After a pathetic 2015-2016 winter in major natural gas demand regions, the fact that Q1 and Q2 2016 will see continued weak natural gas prices is a foregone conclusion at this point. However there is emerging evidence about the prospect of the market re-balancing driven by lower levels of producer activity and growing demand moving the market to a new equilibrium in 2017 at higher prices from current levels. In order to reach that new equilibrium the market is likely to go through several bouts of supply-demand dislocation. The question is when will these supply-demand dislocations occur and what it will mean to the relationship between Henry Hub cash and prompt futures.
The difference between Henry Hub prompt futures and cash (prompt less cash) is a good indication of short-term supply-demand balances. Obviously when the spread is positive (prompt greater than cash) the gas market is “long” and the incentive exists to buy lower cost cash gas and store it for the future. Likewise, when the spread is negative (cash is greater than prompt), the gas market is short and the incentive exists to bring all physical gas into the cash market. If we use the February 2014 Polar Vortex as an example, we can see cash traded much higher than NYMEX futures prompt (as well as any other contract in the futures curve) incenting all production and storage to come into the daily cash market to meet spiking demand.
Looking at a time series of Henry Hub cash compared to the spread (prompt less cash), we see the spread has become less volatile since shale gas and pipeline expansions proliferated starting in 2009. The Polar Vortex in 2014 is the exception in this case. The question remains, could natural gas demand growth and reduced producer activity drive volatility back into the prompt-cash spread in 2017?
In order to look at frequency and seasonality of spread blow outs, the top 10 average monthly spreads (positive in green and negative in red) since 1994 are highlighted below against a NYMEX HH prompt continuation. We see a trend in frequency of greatest negative spreads typically occuring during winter demand spikes in January, February and March. This makes sense as extreme winter demand spikes signal the market to bring all physical gas to serve strong demand (see red corresponding dots in Jan 1997, Jan 2001, Feb 2003, Feb 2007, Jan 2009, Jan 2010 and Feb/Mar 2014 below). Meanwhile, the greatest positive spreads typically occur in the fall at the end of the injection season. Logically, as storage fills and shoulder season demand lags, cash prices become weak while prompt is higher driven by the prospect of coming winter pricing dynamics (see corresponding green dots in Oct/Nov 2004, Oct/Nov 2006, Oct/Nov 2007 and Sep/Oct/Nov 2009 below).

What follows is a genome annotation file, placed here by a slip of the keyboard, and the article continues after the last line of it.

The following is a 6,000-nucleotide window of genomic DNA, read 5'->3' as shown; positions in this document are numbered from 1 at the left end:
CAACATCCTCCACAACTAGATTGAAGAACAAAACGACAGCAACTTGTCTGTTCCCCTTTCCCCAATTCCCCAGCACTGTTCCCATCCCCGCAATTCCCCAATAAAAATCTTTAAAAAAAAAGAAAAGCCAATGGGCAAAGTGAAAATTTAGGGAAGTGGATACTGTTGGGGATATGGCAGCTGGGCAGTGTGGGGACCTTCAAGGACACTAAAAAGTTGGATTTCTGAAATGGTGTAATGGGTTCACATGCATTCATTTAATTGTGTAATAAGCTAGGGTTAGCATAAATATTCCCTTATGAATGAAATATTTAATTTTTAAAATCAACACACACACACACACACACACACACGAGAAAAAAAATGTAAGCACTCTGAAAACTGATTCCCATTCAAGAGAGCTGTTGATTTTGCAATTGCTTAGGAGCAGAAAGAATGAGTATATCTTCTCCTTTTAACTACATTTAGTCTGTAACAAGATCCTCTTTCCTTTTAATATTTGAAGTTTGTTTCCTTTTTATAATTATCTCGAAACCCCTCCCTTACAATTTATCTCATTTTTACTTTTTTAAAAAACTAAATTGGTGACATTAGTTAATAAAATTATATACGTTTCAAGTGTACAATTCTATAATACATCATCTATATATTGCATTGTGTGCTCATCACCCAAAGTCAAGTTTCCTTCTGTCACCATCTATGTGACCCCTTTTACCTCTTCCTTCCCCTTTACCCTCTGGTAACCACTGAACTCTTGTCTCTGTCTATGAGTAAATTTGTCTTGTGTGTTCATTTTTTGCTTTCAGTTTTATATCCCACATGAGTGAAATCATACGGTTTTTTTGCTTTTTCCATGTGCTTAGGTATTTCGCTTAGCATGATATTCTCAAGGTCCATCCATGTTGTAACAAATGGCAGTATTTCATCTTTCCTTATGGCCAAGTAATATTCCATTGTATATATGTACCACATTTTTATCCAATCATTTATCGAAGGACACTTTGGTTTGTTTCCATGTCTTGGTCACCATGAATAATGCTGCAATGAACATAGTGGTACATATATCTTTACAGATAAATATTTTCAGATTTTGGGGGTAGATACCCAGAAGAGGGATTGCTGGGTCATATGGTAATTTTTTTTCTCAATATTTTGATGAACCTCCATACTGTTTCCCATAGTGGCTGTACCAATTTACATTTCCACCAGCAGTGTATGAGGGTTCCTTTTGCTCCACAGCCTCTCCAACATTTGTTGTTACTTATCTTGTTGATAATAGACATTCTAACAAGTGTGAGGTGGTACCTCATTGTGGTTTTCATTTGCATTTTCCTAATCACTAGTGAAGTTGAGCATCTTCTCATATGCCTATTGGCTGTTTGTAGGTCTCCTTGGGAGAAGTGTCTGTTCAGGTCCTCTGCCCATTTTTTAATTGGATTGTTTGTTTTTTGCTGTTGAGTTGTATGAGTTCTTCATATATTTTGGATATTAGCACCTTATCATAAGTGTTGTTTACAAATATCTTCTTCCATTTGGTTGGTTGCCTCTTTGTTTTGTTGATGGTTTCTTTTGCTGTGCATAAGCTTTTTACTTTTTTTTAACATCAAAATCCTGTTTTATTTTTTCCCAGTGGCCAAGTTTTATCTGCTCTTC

So what does this all mean going forward? If we look at Henry Hub cash and the cash-prompt spread since January 2012, the spread has averaged negative one cent with a maximum of 50 cents in late 2015 and minimum of ($3.57) during the Polar Vortex in 2014.
In the next 18 months it is likely we will see the prompt-cash spread pushed wider than seen in 2015. The natural gas storage surplus is currently 843 Bcf to the 5-year average which will likely result in cash weakness this fall (barring huge power burn this summer). The combination of a normal winter in winter 2016-2017 with excessive cuts in producer activity (dry and associated production) could then create a situation next winter where localized physical shortages could drive cash to spike meanwhile futures pricing will likely remain muted by aggressive E&P hedging programs. This could drive wider prompt-cash spreads in 2017. Time will tell. To follow developments in the natural gas market request a copy of BTU Analytics’ Northeast Gas Quarterly.